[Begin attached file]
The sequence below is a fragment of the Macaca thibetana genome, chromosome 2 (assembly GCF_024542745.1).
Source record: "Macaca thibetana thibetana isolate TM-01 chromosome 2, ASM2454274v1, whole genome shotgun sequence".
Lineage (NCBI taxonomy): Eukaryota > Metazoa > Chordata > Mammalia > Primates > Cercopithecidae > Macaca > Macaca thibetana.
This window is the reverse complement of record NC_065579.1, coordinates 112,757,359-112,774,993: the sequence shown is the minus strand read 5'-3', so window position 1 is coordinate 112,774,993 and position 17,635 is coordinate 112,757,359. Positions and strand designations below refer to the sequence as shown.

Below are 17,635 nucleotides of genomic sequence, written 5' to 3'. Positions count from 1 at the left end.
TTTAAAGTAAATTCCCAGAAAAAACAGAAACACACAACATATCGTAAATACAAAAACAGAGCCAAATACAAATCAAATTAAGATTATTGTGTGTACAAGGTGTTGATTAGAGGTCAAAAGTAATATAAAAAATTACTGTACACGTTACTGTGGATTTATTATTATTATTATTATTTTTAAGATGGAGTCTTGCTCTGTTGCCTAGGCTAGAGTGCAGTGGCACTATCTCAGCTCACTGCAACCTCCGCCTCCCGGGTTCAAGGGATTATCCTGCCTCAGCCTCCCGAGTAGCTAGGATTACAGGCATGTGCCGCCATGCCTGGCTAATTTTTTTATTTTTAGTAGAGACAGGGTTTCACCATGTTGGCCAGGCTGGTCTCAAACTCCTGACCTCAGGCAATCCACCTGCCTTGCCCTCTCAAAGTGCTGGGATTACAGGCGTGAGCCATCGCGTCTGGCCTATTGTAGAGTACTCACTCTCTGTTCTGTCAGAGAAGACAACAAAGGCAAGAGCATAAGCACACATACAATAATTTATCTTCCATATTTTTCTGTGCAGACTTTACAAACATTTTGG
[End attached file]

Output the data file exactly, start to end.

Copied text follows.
The sequence below is a fragment of the Macaca thibetana genome, chromosome 2 (assembly GCF_024542745.1).
Source record: "Macaca thibetana thibetana isolate TM-01 chromosome 2, ASM2454274v1, whole genome shotgun sequence".
Lineage (NCBI taxonomy): Eukaryota > Metazoa > Chordata > Mammalia > Primates > Cercopithecidae > Macaca > Macaca thibetana.
This window is the reverse complement of record NC_065579.1, coordinates 112,757,359-112,774,993: the sequence shown is the minus strand read 5'-3', so window position 1 is coordinate 112,774,993 and position 17,635 is coordinate 112,757,359. Positions and strand designations below refer to the sequence as shown.

Below are 17,635 nucleotides of genomic sequence, written 5' to 3'. Positions count from 1 at the left end.
TTTAAAGTAAATTCCCAGAAAAAACAGAAACACACAACATATCGTAAATACAAAAACAGAGCCAAATACAAATCAAATTAAGATTATTGTGTGTACAAGGTGTTGATTAGAGGTCAAAAGTAATATAAAAAATTACTGTACACGTTACTGTGGATTTATTATTATTATTATTATTTTTAAGATGGAGTCTTGCTCTGTTGCCTAGGCTAGAGTGCAGTGGCACTATCTCAGCTCACTGCAACCTCCGCCTCCCGGGTTCAAGGGATTATCCTGCCTCAGCCTCCCGAGTAGCTAGGATTACAGGCATGTGCCGCCATGCCTGGCTAATTTTTTTATTTTTAGTAGAGACAGGGTTTCACCATGTTGGCCAGGCTGGTCTCAAACTCCTGACCTCAGGCAATCCACCTGCCTTGCCCTCTCAAAGTGCTGGGATTACAGGCGTGAGCCATCGCGTCTGGCCTATTGTAGAGTACTCACTCTCTGTTCTGTCAGAGAAGACAACAAAGGCAAGAGCATAAGCACACATACAATAATTTATCTTCCATATTTTTCTGTGCAGACTTTACAAACATTTTGG